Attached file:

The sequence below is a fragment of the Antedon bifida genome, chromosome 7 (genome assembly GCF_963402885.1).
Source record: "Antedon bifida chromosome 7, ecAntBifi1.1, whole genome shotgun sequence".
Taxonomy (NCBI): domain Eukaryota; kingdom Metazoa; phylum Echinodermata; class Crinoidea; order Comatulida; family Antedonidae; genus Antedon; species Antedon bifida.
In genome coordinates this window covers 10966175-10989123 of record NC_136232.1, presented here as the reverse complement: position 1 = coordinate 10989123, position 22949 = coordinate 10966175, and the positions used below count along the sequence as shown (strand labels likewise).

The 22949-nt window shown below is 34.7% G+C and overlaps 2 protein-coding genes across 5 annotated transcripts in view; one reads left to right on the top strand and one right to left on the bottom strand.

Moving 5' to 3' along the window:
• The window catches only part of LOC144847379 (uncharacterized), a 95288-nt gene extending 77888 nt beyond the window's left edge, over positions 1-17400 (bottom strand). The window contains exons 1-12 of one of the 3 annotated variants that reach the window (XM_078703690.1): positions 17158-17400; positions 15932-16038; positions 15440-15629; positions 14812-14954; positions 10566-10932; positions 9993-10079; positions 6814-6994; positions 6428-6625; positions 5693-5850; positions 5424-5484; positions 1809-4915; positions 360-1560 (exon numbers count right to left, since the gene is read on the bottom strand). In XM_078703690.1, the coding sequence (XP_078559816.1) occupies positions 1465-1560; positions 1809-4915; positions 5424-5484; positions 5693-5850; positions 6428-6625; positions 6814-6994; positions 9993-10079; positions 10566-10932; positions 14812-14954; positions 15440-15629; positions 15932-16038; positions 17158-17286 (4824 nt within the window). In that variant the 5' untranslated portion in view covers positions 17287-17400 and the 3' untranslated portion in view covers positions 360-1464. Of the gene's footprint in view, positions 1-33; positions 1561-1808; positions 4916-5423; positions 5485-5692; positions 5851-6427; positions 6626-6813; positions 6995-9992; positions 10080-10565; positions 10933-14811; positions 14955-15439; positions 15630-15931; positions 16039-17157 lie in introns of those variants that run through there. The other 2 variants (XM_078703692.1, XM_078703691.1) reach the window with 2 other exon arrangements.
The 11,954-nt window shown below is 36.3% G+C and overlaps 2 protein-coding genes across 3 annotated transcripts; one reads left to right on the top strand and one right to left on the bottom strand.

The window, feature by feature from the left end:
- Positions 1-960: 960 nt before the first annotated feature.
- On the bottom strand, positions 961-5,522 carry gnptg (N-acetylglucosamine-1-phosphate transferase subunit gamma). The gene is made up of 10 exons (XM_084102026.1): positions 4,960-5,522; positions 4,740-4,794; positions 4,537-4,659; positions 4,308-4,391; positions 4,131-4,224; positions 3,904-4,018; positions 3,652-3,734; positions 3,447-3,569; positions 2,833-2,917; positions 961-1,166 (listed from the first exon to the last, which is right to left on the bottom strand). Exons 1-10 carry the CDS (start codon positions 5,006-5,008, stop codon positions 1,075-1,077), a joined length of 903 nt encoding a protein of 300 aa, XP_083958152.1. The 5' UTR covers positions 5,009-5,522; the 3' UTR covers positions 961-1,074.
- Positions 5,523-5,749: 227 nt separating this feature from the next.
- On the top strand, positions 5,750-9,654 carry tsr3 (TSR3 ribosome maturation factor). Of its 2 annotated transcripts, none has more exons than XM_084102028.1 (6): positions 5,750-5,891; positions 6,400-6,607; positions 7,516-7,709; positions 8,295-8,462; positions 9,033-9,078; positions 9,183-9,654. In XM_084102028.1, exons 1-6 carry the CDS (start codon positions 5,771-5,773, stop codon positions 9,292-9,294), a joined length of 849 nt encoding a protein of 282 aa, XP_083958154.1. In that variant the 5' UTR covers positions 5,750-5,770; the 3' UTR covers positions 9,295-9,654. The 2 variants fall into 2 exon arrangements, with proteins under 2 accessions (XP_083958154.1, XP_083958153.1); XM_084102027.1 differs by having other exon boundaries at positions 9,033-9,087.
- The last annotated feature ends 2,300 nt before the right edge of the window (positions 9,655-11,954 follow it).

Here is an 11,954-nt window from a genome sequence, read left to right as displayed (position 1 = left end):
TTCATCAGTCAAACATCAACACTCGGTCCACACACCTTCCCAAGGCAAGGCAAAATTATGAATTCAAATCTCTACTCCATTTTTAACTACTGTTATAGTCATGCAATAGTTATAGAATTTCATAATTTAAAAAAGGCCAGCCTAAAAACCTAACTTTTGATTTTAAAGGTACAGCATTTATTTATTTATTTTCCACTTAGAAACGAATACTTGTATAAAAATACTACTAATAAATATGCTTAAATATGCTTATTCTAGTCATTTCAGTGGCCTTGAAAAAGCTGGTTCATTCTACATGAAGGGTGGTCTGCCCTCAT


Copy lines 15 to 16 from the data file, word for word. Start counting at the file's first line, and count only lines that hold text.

Here is an 11,954-nt window from a genome sequence, read left to right as displayed (position 1 = left end):
TTCATCAGTCAAACATCAACACTCGGTCCACACACCTTCCCAAGGCAAGGCAAAATTATGAATTCAAATCTCTACTCCATTTTTAACTACTGTTATAGTCATGCAATAGTTATAGAATTTCATAATTTAAAAAAGGCCAGCCTAAAAACCTAACTTTTGATTTTAAAGGTACAGCATTTATTTATTTATTTTCCACTTAGAAACGAATACTTGTATAAAAATACTACTAATAAATATGCTTAAATATGCTTATTCTAGTCATTTCAGTGGCCTTGAAAAAGCTGGTTCATTCTACATGAAGGGTGGTCTGCCCTCAT